A laughing stock is something you would not like to be described as because it says that you are someone to be persecuted by the mockery and ridicule of all those around you.
It is one of the phrases used by Shakespeare that has been taken up and has entered into the English language as the perfect way of expressing something.
To be placed in the stocks was a painful punishment used in Shakespeare’s time. It was something between a warning and prison (or execution).
What is a “stock”?
The stocks were ankle manacles mounted on a low wooden stage. When someone in the village committed an offense against his neighbours he (or she) could be punished by being put in the stocks – in other words, being laid on his back with his feet anchored to the platform. And there he would lie while the villagers moved around him, witnessing his disgrace. Boys might poke him with sticks or throw things at him. And they would laugh at the poor fellow’s predicament. Having to spend a day in the stocks was very uncomfortable but there is no doubt, the mockery and ridicule of one’s neighbours was possibly even more uncomfortable.
First known use of the phrase “a laughing stock”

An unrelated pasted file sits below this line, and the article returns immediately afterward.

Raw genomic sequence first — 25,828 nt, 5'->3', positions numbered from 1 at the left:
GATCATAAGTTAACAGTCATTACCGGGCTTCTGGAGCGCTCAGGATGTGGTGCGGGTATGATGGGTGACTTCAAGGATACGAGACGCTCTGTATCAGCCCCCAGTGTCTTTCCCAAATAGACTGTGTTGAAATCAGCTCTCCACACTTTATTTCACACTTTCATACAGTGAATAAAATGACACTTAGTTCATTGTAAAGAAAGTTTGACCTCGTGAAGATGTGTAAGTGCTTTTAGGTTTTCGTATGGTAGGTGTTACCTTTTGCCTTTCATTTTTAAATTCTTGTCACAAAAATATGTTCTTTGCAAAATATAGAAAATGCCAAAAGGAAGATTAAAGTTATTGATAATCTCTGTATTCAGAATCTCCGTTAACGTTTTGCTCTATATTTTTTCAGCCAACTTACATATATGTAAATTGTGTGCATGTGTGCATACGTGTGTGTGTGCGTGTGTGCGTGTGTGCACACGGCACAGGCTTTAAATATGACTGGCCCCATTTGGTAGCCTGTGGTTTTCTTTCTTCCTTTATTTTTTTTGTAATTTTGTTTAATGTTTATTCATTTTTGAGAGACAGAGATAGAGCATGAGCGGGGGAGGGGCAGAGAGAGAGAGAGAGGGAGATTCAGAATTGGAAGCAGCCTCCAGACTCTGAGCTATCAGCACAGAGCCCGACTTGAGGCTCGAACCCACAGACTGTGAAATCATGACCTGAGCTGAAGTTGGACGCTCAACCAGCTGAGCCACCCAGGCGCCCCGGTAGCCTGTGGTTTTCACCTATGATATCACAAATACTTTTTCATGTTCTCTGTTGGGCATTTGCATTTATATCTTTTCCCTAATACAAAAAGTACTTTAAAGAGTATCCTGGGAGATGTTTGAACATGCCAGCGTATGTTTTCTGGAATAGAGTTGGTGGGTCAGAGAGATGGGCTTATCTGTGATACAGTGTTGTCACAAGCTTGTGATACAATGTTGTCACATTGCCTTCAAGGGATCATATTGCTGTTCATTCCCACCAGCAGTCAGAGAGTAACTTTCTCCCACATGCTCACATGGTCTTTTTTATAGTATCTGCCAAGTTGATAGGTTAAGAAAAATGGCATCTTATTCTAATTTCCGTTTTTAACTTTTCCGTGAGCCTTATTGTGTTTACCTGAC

The word “stock” first appeared in English in 862. It came into the language, adapted from the German, meaning a tree trunk. At that time the word referred to someone treated as the object of some action. Someone who was accused of something was known as a “pointing stock.” Someone frequently beaten with a whip was known as a “whipping stock,” and someone laughed at was a “laughing stock.” So the phrase hasn’t changed over a thousand years.
In 1533, in one of his books the Reformation priest John Frith wrote that as a religious reformer he had been treated as a laughing stock:
“Albeit… I be reputed a laughing stock in this world.”
Shakespeare’s use of “a laughing stock”
Shakespeare, always looking for the right image, always seeking and choosing something visual, picked it up and used it in The Merry Wives of Windsor (act 2, scene 1) Sir Hugh Evans says to Dr Caius;
“Pray you let us not be laughing stocks to other men’s humours: I desire you in friendship, and I will one way or other make you amends.”
The image of the stocks would have been familiar to all those attending the play – something very visual – and the mind would have filled the social scene in – the villagers gathering around, laughing. It is predictable crowd behaviour, which is never benign but always cruel.
By imagining the cruelty, pain, and embarrassment of the stocks the audience will have fulfilled Shakespeare’s intentions in presenting that image.
“Pray you let us not be laughing stocks to other men’s humours: I desire you in friendship, and I will one way or other make you amends.” (act 3, scene 1, lines 85-88)